Monday, January 31, 2011

Curried Kale and Shiitake Mushrooms

It may seem like I'm on a curry kick and...well, I am. I love using curry powder in the winter when I need a little something warm in my tummy. And please don't think curry has to be a big production (as in creating an entire Indian buffet because you somehow thought it was necessary when you promised your husband curry). I sneak a zesty addition of curry powder into my tahini tuna fish, onto roasted butternut squash and grilled zucchini, as well as into my dark leafy greens.

Now I haven't spoken of my favorite vegetable for a while so I think it's time for an ode to kale. First know however, that the first 21 years of my life were dedicated to broccoli. Yes, I ate lettuce, greens beans, asparagus and boy choy but none of these held my attention like broccoli. Its textured crown and crunchy stalk were forever welcome on my plate, whether steamed, roasted or, in my favorite childhood fashion, drowned in my mother's curried mayo and lemon sauce. So when I started cooking for myself, not surprisingly broccoli was the first item on my shopping list. I strolled down the vegetables aisle looking at the chard, spinach and a leafy unknown named kale, and always ran back to the safety of my broccoli. So what changed? Well I did't get bored if that's what you're thinking. As a creature (and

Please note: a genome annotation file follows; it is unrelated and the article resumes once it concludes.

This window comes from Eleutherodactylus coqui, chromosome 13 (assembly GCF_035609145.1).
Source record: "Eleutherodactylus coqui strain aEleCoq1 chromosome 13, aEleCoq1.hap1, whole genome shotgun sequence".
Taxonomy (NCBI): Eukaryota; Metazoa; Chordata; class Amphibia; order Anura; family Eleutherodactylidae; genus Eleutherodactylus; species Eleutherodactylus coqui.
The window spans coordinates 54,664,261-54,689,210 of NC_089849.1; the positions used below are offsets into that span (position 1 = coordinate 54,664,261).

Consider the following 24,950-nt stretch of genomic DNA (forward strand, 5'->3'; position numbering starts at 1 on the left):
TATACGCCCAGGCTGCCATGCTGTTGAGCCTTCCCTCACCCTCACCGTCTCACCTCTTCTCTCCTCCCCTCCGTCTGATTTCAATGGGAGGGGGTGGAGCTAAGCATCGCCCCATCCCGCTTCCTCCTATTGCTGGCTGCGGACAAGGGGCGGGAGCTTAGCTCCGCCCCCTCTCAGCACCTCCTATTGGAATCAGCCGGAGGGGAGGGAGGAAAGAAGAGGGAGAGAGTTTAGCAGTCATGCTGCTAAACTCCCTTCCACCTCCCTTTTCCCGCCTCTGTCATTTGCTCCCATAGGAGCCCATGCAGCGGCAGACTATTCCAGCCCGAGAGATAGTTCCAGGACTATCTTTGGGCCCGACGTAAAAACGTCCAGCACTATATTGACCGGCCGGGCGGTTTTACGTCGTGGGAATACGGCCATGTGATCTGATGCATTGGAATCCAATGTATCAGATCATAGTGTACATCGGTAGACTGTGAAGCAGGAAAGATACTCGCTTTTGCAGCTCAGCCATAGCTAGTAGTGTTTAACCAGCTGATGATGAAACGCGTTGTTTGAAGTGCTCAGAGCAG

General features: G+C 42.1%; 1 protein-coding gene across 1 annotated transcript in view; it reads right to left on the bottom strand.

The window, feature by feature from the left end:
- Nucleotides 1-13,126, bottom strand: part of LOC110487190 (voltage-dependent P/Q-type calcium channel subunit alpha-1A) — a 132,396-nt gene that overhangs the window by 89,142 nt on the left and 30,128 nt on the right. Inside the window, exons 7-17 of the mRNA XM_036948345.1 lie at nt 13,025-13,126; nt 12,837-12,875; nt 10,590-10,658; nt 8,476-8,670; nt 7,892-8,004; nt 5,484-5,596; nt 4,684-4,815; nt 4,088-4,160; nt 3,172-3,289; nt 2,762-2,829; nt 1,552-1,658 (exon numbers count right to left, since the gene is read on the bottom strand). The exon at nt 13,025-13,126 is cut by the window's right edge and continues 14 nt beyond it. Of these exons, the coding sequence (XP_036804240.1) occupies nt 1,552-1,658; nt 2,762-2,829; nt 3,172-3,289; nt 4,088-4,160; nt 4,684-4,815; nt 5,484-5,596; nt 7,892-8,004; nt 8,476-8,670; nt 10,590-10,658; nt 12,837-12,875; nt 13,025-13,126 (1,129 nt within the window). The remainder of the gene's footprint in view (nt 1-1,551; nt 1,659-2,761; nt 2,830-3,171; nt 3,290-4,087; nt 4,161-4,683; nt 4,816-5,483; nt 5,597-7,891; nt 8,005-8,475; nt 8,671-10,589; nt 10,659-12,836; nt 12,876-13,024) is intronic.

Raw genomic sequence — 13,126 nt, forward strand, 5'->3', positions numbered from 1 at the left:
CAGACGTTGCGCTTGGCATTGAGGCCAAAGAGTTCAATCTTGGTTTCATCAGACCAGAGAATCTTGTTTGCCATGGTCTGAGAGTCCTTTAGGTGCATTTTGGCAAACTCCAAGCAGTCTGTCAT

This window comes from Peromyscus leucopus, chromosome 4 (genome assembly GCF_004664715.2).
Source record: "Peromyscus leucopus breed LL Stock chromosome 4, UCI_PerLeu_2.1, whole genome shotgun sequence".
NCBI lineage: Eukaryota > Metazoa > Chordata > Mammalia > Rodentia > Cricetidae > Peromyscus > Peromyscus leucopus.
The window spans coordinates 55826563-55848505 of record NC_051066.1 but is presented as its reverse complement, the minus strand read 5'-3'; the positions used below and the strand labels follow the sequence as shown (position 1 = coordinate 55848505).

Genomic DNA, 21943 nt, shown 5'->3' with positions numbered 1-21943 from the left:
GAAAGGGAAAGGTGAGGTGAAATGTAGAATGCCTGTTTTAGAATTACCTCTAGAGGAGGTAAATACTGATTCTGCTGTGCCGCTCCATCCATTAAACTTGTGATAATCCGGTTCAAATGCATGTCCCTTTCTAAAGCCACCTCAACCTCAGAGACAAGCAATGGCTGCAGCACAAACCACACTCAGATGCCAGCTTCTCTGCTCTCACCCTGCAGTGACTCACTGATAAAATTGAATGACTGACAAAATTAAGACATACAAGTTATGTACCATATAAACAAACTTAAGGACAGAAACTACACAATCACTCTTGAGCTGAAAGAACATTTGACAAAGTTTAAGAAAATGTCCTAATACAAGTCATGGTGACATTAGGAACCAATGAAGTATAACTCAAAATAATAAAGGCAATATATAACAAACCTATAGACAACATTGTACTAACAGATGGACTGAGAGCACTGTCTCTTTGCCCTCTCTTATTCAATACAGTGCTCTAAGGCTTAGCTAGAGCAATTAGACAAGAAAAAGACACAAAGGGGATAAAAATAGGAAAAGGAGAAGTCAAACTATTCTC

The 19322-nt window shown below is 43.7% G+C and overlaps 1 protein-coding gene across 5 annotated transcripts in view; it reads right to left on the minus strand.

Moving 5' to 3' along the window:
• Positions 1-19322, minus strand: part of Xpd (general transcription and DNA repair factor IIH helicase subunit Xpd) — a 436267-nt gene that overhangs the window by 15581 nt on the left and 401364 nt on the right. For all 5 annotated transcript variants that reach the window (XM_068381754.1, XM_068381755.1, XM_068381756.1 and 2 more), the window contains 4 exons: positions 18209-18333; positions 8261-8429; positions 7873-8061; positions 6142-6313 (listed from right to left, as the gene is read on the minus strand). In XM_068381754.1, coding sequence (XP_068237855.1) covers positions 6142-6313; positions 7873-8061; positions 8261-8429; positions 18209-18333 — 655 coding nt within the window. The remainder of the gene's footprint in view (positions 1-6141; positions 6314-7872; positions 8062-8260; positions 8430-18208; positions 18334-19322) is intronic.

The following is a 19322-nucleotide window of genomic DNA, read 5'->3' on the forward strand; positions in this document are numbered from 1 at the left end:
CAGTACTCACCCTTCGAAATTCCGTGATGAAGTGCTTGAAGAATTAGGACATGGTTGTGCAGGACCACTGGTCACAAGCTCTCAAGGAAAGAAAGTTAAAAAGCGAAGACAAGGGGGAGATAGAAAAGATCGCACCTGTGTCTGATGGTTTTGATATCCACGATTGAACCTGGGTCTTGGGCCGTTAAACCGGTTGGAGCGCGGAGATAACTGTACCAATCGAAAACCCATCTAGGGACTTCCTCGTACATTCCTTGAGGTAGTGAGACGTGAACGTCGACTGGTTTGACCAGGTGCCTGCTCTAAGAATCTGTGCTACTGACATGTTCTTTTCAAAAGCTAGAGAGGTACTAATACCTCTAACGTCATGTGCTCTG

eater) of habit I would have happily stayed a sole broccoli eater had I not ventured into macrobiotics. In adjusting my food to a more plant-based diet, I was forced to branch out a bit. Truly, when half your plate is required vegetables, there is honestly only so much broccoli you can eat.